FIG. 9Ashows another embodiment of a custom-fitted helmet 81, in which an inner layer 114 comprising additional material can be added to outer layer 108, as described above with respect to FIGS. 8A and 8B. Inner layer 114 differs from inner layer 110 in that instead of being a being composed of a single monolithic piece like inner layer 110, inner layer 114 comprises a plurality of segments 116. Segments 116 can be a flexible, semi-flexible, extendable, or reconfigurable component that are permanently joined, temporarily joined, or separate from one another and separately attached to outer layer 108. Thus, segments 116 are formed in one or more contiguous or disjointed parts and assembled as one piece or as separate pieces to outer layer 108. FIG. 9Ashows a gap or channel 118 is formed or exists between segments 116, such that the segments are not directly connected or do not directly contact one another.
FIG. 9Bshows another embodiment in which segments 116 are outside of outer layer 108 and are connected by joining members 120. Joining member 120 can be formed of aluminum, nylon, plastic, or other flexible material, and extend between segments 116 to provide a fixed or variable spacing, such as a gap or channel, between the segments. Joining members 120 can be partially exposed from segments 116 and partially embedded within the segments. Single or individual joining member can be coupled to, or extend through, multiple segments 116. In an embodiment, a plurality of segments 116, including a totality of segments 116, is connected with a single joining member 120 that includes separate spoke portions extending radially from a central area.
- As illustrated in both
FIGS. 9A and 9B, segments 116 can be manufactured outside of outer layer 108 and then assembled into a custom-fitted helmet 81, such as by being coupled to outer layer 108. Accordingly, segments 116 can be arranged to form inner layer 114 that comprises custom inner surface 82 and further comprises a topography that conforms to the length, width, and at least one contour of customer head 30 or headform 66.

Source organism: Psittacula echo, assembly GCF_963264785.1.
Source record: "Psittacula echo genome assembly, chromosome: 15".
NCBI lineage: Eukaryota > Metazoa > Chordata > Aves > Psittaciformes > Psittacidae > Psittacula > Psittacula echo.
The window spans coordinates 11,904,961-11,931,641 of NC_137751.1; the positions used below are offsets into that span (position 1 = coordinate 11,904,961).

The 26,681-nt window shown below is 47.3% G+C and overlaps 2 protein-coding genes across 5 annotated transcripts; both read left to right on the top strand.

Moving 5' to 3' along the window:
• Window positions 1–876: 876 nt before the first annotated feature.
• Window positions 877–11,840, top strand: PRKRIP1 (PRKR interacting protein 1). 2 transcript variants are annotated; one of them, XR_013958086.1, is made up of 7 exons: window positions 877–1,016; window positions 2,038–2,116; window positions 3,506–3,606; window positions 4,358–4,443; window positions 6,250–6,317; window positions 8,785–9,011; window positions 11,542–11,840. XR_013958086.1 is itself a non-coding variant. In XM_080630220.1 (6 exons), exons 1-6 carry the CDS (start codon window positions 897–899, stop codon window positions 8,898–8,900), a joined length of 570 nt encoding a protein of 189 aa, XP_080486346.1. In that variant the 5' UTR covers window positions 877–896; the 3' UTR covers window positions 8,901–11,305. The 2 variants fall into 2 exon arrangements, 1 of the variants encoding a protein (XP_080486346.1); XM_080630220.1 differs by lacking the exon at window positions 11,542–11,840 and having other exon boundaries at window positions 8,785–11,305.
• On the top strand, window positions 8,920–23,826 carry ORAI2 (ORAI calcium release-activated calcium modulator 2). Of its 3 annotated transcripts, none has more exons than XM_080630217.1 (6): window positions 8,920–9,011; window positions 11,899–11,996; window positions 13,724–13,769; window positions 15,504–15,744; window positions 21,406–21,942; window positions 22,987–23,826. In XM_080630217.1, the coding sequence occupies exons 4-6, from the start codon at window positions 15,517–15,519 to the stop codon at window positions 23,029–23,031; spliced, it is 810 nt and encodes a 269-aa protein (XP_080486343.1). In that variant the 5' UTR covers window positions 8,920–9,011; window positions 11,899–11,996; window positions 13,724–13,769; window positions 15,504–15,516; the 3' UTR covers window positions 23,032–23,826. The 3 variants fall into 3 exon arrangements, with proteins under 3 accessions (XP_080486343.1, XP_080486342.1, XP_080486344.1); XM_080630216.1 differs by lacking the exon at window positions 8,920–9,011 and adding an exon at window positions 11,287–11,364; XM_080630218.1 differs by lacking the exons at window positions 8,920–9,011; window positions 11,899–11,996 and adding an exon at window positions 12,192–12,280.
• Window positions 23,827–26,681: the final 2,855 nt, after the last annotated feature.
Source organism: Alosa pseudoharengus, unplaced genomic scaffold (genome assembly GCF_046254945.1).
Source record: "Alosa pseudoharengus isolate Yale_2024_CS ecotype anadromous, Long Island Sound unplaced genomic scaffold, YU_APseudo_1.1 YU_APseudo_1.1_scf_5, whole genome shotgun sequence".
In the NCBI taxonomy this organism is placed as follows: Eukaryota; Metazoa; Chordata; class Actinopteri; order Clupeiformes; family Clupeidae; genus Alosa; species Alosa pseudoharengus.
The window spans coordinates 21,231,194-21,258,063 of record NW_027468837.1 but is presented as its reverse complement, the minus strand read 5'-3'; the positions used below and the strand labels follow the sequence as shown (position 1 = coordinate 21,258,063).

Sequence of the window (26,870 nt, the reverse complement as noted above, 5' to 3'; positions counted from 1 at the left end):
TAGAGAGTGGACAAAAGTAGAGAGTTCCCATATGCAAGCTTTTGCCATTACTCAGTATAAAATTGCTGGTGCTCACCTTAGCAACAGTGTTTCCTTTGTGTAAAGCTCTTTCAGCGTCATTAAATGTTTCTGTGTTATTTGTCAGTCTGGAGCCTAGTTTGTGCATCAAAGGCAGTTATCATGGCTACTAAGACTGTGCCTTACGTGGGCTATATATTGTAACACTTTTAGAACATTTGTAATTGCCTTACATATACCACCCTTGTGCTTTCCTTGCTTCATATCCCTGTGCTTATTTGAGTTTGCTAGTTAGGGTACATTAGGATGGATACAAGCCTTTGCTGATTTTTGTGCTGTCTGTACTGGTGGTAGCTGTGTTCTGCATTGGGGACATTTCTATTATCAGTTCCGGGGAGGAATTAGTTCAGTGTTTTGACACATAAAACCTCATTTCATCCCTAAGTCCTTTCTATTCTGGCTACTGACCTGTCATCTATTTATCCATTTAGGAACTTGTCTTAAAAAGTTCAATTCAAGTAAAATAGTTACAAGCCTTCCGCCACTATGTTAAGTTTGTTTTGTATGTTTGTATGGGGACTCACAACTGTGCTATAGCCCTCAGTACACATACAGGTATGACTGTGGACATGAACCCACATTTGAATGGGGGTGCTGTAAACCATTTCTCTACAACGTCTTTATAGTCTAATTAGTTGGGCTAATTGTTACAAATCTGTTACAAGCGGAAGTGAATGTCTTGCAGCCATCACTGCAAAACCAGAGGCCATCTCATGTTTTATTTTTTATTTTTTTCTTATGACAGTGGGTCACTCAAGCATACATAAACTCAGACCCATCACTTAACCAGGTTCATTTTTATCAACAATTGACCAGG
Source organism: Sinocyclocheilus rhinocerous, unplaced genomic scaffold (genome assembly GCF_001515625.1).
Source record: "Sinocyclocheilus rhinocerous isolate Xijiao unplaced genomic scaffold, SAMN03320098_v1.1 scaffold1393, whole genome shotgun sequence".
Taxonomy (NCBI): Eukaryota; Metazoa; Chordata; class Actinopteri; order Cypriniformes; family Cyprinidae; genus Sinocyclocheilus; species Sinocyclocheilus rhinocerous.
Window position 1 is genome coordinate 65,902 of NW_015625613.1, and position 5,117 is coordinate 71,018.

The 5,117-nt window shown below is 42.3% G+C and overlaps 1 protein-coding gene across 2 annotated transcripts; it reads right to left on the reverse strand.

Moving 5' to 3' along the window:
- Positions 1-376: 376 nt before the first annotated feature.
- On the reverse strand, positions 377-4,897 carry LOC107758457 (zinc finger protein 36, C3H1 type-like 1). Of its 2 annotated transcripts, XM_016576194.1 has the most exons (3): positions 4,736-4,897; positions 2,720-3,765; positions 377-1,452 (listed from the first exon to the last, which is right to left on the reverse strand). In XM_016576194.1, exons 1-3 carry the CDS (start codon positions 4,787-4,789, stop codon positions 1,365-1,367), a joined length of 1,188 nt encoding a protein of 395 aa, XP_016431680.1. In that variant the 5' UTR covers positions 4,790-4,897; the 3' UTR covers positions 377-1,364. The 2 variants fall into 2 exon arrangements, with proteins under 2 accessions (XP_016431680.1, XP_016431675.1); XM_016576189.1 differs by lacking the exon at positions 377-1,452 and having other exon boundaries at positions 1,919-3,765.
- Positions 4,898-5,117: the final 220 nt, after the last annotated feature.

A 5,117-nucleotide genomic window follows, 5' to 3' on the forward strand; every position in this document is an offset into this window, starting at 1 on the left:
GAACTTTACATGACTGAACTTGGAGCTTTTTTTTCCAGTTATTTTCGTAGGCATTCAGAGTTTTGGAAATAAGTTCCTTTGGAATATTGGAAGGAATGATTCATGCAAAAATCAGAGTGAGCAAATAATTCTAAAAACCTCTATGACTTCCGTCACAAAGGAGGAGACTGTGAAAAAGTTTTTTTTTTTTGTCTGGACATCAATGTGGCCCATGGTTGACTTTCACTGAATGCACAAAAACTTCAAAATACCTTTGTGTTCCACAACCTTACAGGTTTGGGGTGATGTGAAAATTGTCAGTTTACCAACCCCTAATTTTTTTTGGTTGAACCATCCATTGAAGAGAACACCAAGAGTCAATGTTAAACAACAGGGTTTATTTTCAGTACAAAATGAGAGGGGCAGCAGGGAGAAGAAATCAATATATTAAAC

FIG. 9Bfurther shows segments 116 of inner layer 110 can be arranged or formed in a flat or planar array or a substantially flat or planar array with a number of segments 116 disposed around a central or crown segment 117 and attached by joining members 120. Similarly, segments 116 may also be formed in an array that is not completely flat or planar, but is sufficiently flat or planar to allow cutting blade 96 of CNC machine 94 or other sculpting tool to access portions of segments 116 necessary for forming custom inner surface 82. Advantageously, cutting blade 96 of CNC machine 94, or other sculpting tool, can be used to form, sculpt, or pattern custom inner surface 82 of segments 116 that would be inaccessible if not in a flattened form. For example, while segments 116 are disposed in the flat arrangement, removal of material from segments 116 in hard to reach places, such as at a portion of a helmet following a contour of a customer's occipital curve, are made accessible to traditional CNC or sculpting machines. Traditional CNC machines cannot create a helmet recurve to match a customer's occipital curve on a rigid helmet base unit because the cutting portion of the CNC machine cannot change an angle of the cutting blade from a strict vertical position to a required angled position. By placing segments 116 in a substantially flat or planar position, a topography of custom inner surface 82 can be formed to match contours of customer head 30 with only vertical access to segments 116. Thus, a custom-fitted helmet 81 can include a recurve formed of a rigid impact protective material such as EPS or EPP or of a semi-rigid impact protective material such as vinyl nitrile (VN), VN foam, or other suitable foam or similar material. After completion of custom inner surface 82 by removal of material by a CNC machine comprising a vertical blade, the flat or substantially flat array of segments 116 can then be formed as part of a custom-fitted helmet 81, such as by being inserted into, and coupled to, outer layer 108.